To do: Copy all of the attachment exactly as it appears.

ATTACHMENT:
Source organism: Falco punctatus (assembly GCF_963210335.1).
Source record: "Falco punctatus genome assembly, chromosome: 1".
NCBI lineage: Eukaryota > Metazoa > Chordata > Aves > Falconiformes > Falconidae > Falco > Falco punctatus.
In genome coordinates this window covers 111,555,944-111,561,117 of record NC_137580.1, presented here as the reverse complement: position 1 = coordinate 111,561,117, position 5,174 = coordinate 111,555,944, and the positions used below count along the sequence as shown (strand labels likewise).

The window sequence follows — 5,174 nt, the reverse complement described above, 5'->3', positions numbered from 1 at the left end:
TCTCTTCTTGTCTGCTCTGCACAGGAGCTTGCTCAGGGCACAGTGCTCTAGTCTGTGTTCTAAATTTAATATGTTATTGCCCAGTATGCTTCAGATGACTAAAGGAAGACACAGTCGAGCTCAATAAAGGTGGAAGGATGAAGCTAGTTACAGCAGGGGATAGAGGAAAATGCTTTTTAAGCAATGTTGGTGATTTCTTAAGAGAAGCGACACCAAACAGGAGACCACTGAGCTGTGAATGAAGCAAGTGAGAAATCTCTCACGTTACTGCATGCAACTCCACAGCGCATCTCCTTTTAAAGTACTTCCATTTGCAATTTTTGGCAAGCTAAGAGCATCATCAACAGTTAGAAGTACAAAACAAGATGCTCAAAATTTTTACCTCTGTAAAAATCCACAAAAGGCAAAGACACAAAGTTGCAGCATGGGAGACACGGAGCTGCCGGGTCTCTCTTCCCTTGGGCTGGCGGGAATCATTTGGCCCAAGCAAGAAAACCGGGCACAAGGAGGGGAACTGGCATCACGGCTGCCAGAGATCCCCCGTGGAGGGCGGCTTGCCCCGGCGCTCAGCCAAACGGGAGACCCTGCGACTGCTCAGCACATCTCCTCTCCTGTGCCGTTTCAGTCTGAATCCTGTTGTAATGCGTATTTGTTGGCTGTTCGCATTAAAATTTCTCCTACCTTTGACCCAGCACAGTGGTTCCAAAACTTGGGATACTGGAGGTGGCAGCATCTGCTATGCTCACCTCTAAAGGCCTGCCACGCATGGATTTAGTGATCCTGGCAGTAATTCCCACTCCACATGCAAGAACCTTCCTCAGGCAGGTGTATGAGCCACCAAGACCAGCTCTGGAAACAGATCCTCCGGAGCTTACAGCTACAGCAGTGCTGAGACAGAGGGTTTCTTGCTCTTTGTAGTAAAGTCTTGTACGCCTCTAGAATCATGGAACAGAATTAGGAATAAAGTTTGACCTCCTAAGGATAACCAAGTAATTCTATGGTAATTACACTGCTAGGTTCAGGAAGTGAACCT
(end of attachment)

Source organism: Falco punctatus (assembly GCF_963210335.1).
Source record: "Falco punctatus genome assembly, chromosome: 1".
NCBI lineage: Eukaryota > Metazoa > Chordata > Aves > Falconiformes > Falconidae > Falco > Falco punctatus.
In genome coordinates this window covers 111,555,944-111,561,117 of record NC_137580.1, presented here as the reverse complement: position 1 = coordinate 111,561,117, position 5,174 = coordinate 111,555,944, and the positions used below count along the sequence as shown (strand labels likewise).

The window sequence follows — 5,174 nt, the reverse complement described above, 5'->3', positions numbered from 1 at the left end:
TCTCTTCTTGTCTGCTCTGCACAGGAGCTTGCTCAGGGCACAGTGCTCTAGTCTGTGTTCTAAATTTAATATGTTATTGCCCAGTATGCTTCAGATGACTAAAGGAAGACACAGTCGAGCTCAATAAAGGTGGAAGGATGAAGCTAGTTACAGCAGGGGATAGAGGAAAATGCTTTTTAAGCAATGTTGGTGATTTCTTAAGAGAAGCGACACCAAACAGGAGACCACTGAGCTGTGAATGAAGCAAGTGAGAAATCTCTCACGTTACTGCATGCAACTCCACAGCGCATCTCCTTTTAAAGTACTTCCATTTGCAATTTTTGGCAAGCTAAGAGCATCATCAACAGTTAGAAGTACAAAACAAGATGCTCAAAATTTTTACCTCTGTAAAAATCCACAAAAGGCAAAGACACAAAGTTGCAGCATGGGAGACACGGAGCTGCCGGGTCTCTCTTCCCTTGGGCTGGCGGGAATCATTTGGCCCAAGCAAGAAAACCGGGCACAAGGAGGGGAACTGGCATCACGGCTGCCAGAGATCCCCCGTGGAGGGCGGCTTGCCCCGGCGCTCAGCCAAACGGGAGACCCTGCGACTGCTCAGCACATCTCCTCTCCTGTGCCGTTTCAGTCTGAATCCTGTTGTAATGCGTATTTGTTGGCTGTTCGCATTAAAATTTCTCCTACCTTTGACCCAGCACAGTGGTTCCAAAACTTGGGATACTGGAGGTGGCAGCATCTGCTATGCTCACCTCTAAAGGCCTGCCACGCATGGATTTAGTGATCCTGGCAGTAATTCCCACTCCACATGCAAGAACCTTCCTCAGGCAGGTGTATGAGCCACCAAGACCAGCTCTGGAAACAGATCCTCCGGAGCTTACAGCTACAGCAGTGCTGAGACAGAGGGTTTCTTGCTCTTTGTAGTAAAGTCTTGTACGCCTCTAGAATCATGGAACAGAATTAGGAATAAAGTTTGACCTCCTAAGGATAACCAAGTAATTCTATGGTAATTACACTGCTAGGTTCAGGAAGTGAACCT